Writing a Cook Book

I think I’ll write a cookbook.

I’m getting close to the end of my teaching career, and I’ll need something to supplement my income, as well as something to keep me interested and engaged.

So I think I’ll write a cookbook!

The thing is, this cookbook won’t be about food.  Noooo, silly reader, this one will be about teaching!

You see, lately I have been engaged in a whole bunch of professional development, and my district has been buying us all shiny new boxes of curriculum materials.

And guess what?

They’re all cookbooks!

It turns out that even after teaching language and reading for thirty years, I need to have a recipe so I’ll know exactly what to say, what to show the kids and how to score everything. I need a cookbook!


I’m a really good cook, but who knew that I would need a cookbook to teach writing? I used to use paper and computers and interesting ideas and author’s sharing.

What a dope I was!

Apparently, even though I have been pretty successful teaching kids how to understand and use language effectively, and even though I have been able to engage kids in a love of literature, I have been an utter failure as a reading teacher.  I didn’t have a cookbook!!!!  Foolish old woman!!

I used to teach science by bringing bugs and frogs and rocks and plants into the classroom. We used to observe things and write in our science notebooks, and we used to come up with interesting questions about all of the science in the classroom.  How unbearably pathetic!  We needed our big boxed set of lessons.

And don’t even get me started on math!  I literally shudder when I think of how we used to use blocks and colored rods and actual coins to learn about math. How did we manage without the 20 chapters of worksheets?  We didn’t have a script…..Awful, I know!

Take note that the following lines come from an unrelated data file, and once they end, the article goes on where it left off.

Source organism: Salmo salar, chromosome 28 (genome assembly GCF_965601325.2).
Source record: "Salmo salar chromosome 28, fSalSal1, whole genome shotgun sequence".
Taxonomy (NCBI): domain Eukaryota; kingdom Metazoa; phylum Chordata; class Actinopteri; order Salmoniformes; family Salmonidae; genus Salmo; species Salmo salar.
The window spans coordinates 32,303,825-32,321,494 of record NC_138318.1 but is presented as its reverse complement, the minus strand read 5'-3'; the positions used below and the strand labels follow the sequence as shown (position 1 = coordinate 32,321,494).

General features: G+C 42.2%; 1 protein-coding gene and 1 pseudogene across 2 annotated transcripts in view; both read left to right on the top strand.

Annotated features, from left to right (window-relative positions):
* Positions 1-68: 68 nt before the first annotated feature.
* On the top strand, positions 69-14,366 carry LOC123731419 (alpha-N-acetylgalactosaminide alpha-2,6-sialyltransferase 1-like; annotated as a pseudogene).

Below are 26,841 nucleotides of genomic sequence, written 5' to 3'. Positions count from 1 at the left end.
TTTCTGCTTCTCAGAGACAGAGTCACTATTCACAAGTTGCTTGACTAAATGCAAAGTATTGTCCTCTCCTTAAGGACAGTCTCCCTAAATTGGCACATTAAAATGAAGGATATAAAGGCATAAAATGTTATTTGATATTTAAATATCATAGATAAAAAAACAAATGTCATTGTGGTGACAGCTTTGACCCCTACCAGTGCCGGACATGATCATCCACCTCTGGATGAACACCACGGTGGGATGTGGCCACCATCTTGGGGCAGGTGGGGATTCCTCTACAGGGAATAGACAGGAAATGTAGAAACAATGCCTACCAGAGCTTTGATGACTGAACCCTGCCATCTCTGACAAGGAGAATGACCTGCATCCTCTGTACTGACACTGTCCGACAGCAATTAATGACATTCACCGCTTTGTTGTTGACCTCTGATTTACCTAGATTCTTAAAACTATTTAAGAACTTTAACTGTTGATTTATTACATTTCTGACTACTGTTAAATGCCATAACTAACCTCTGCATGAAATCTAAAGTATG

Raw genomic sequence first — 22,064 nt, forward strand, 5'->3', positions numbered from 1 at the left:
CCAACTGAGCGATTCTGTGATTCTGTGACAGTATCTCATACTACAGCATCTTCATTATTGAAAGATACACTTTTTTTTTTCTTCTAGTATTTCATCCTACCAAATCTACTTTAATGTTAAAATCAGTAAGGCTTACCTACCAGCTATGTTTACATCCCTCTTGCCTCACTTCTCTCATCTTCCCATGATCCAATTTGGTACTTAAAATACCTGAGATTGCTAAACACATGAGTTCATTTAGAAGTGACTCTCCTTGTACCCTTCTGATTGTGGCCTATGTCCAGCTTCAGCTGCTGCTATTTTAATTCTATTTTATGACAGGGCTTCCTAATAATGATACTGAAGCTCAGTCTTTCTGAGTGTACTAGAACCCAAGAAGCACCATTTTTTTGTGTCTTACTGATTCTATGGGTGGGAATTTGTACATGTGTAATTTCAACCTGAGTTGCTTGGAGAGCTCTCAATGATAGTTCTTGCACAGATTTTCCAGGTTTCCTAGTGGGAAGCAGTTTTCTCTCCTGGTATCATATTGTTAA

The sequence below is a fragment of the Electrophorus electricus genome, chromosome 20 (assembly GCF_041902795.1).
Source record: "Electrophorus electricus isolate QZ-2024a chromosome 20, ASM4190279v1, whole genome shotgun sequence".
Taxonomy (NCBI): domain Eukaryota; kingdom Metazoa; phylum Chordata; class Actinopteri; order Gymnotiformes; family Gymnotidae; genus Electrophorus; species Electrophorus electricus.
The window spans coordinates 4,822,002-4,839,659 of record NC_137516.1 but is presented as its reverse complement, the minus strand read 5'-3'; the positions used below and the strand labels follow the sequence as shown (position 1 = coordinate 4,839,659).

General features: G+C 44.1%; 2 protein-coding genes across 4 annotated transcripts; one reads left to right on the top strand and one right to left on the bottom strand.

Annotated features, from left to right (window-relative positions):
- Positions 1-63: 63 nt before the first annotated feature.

But my district spent thousands of dollars to remedy all of these shortcoming. So now my classroom is all set up and ready to go, and all of my cookbooks and giant boxes of premade materials are lined up and organized. Now I have set my mind to writing my own teaching cookbook!

Once I do write it,  I will publish big shiny, glossy pictures of adorable children smiling as they learn.  I will sell giant 20 pound binders of instructions!  I will use wonderful, useful words like “measurable goals” and “foundational to literacy studies” and “data based instruction”.  Whoopee!

And after I box up my cookbook and the mandatory 300 pages of worksheets, I will begin to offer workshops, where I will teach other teachers how to read my cookbook and how to follow the scripts to perfection. I will do this so that they can avoid the messy mistake of thinking for themselves or allowing the children to create something on their own.  I will do this so that I can charge school districts thousands of dollars to hear my pearls of wisdom.

I can hardly wait!



5 responses to this post.

  1. Posted by Lisa Williams on August 19, 2013 at 8:41 am

    hahahaha I love this analogy! However humorous it is… It’s sad, really. If people “in charge” would stop and actually think about what all the binders, worksheets, scripts, etc. are doing to our teachers, they might have a different perspective. Eh, probably not though, huh? Way to go with writing your own cookbook. Why should you be told what recipe to follow in your own classroom! 🙂


    • Glad you caught the sarcasm!
      I am just gagging over the boxed science, boxed math, boxed writing (seriously?!), now its a box of reading instruction. Um…..can’t we use BOOKS?
      I’m waiting for boxed art and music.


      • Posted by Lisa Williams on August 19, 2013 at 9:10 am

        It’s beyond comprehension…. My principal and I butted heads quite a bit and finally she just left me alone. 🙂

  2. Or…you could write a new “comprehensive” test to be used for public officials, like the Michigan teachers are doing:


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